Born outdoors in San Salvador Square, it was later taken in as part of the municipal corporation, in great part by imperial pressure, into the neighboring church of San Salvador, where its meetings took place, in several areas, until the first of the 17th century.

In this time, the completion of Mayor Square, the widening of the narrowest parts of Mayor Street and the layout, yet clear of a royal route between the Fortress and Mayor Square, with the Palace of the Town Council in between, it carried to the Town Council to put up a new building, situated in the same square and whose design was made by Gómez de Mora.

This project was presented to the king for his approval in 1621, the new enthroned young Phillip IV and so that the regulations were started immediately.

The foundations were putting up, but immediately the building works and the materials for it started to scarce and going slow. The building woks weren't stop officially, but between 1621 and 1640 practically it didn't work.

In this last year, the municipal architect elaborated a new project, modernizing the previous one, and the works went with some speed, being finished the majority of this building in 1660. Later, and up to 1692, it was continued the works in minor parts.

So that, Madrid obtains in the 17th century, the prize for a communal building, the usually called Casa de la Villa (Town Hall).

King and Queen, specially Phillip IV, favoured consignment to reward the loyal silence of the Town Council of the city which was Court, chaired by the Chief Magistrate, named by the king, who presided the meetings and gave his approval to the affairs.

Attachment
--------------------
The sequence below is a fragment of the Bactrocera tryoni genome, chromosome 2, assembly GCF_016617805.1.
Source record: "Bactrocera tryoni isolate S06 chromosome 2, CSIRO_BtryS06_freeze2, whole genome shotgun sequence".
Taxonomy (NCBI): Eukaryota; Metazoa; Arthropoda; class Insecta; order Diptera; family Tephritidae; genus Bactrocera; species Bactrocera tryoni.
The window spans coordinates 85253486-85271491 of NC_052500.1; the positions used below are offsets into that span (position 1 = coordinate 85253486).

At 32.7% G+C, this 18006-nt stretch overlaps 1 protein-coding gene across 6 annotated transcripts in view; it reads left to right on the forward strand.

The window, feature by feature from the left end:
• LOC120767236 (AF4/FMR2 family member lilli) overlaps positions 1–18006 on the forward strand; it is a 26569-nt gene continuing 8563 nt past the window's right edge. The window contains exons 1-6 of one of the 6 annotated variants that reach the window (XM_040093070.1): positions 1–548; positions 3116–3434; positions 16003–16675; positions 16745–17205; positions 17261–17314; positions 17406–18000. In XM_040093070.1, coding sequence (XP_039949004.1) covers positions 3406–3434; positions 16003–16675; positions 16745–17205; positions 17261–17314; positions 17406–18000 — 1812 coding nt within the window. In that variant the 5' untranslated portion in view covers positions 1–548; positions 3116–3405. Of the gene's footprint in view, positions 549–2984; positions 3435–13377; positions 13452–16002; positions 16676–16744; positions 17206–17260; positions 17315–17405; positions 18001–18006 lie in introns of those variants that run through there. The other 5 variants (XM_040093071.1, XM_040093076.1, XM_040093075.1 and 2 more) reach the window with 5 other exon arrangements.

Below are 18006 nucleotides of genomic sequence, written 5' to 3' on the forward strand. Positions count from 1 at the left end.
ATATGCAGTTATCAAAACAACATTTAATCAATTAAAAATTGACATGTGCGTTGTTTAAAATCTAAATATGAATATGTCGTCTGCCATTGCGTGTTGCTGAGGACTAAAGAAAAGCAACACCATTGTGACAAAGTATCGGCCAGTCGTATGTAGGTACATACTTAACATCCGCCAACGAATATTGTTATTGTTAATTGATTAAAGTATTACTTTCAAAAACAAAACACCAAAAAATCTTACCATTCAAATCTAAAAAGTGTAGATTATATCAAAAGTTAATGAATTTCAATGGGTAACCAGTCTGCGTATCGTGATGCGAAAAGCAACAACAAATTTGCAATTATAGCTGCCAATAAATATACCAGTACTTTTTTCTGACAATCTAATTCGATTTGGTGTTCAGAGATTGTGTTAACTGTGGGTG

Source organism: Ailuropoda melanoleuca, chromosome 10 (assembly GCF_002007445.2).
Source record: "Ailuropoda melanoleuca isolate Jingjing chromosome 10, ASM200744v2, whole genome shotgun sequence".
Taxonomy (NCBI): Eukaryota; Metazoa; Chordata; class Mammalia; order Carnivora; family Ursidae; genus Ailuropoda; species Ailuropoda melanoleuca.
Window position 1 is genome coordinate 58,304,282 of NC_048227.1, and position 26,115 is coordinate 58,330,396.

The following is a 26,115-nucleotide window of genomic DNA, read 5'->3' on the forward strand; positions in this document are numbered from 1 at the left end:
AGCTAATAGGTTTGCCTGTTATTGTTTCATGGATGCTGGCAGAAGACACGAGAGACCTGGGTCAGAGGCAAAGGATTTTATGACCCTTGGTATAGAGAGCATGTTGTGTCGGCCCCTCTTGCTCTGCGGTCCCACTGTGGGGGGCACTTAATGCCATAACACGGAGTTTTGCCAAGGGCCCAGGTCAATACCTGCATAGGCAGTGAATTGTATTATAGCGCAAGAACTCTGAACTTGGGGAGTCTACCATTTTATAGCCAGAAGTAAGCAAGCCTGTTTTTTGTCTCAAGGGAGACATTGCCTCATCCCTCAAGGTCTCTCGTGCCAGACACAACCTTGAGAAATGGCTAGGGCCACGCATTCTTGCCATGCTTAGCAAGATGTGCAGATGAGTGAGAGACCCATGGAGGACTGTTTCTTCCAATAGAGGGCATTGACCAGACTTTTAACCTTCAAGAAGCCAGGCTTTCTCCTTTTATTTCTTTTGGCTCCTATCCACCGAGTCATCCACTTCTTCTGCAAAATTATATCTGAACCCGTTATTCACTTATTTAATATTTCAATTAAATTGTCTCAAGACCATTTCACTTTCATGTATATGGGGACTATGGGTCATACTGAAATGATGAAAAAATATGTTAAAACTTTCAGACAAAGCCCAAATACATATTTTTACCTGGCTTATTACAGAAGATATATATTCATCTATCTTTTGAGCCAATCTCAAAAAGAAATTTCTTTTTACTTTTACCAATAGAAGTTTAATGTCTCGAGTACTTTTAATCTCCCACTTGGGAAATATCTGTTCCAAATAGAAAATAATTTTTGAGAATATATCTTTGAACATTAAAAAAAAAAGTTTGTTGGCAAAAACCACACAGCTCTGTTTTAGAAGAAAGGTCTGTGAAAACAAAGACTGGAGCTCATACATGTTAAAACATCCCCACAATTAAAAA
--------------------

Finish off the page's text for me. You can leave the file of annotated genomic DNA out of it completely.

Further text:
He was assisted by two lieutenants, named by him but had to be approved by the Royal Council, who were in charge of the vigilance of public establishments.

The town councillors were forty, generally with lifetime and inherited titles, following by more technical positions such as court clerks, the second lieutenant, lawyers, attorneys, bailiffs, butlers, and so on, in addition to plumbers, architects and builders belonging to the Town Council.

Besides the Town Council appointed the Justices or Mayors of the Town and villages that were part of it.

Apart from these two institutions - the Council and the Board of Police and Ornamentation - there was in Madrid a third organism which developed it functions with jurisdiction upon the Court, the Tribunal of Mayors of Home and Court, which domains were to maintain the order in the city that was home for the aristocrats and monarchy.

Frequently, the regulations and procedures that emanated from the Tribunal and the Town Council clashed them, having frequently conflicts between both organisms, though in some matters the understanding were obliged. This organization was overseen by a member of the Royal Council, along with justices, reporters, notaries and marshals.

The Mayors of Home and Court were in charge of administering justice in the city that was Court. Its origin came from the Middle Ages, and from always they had a very estimated influence in the Monarch.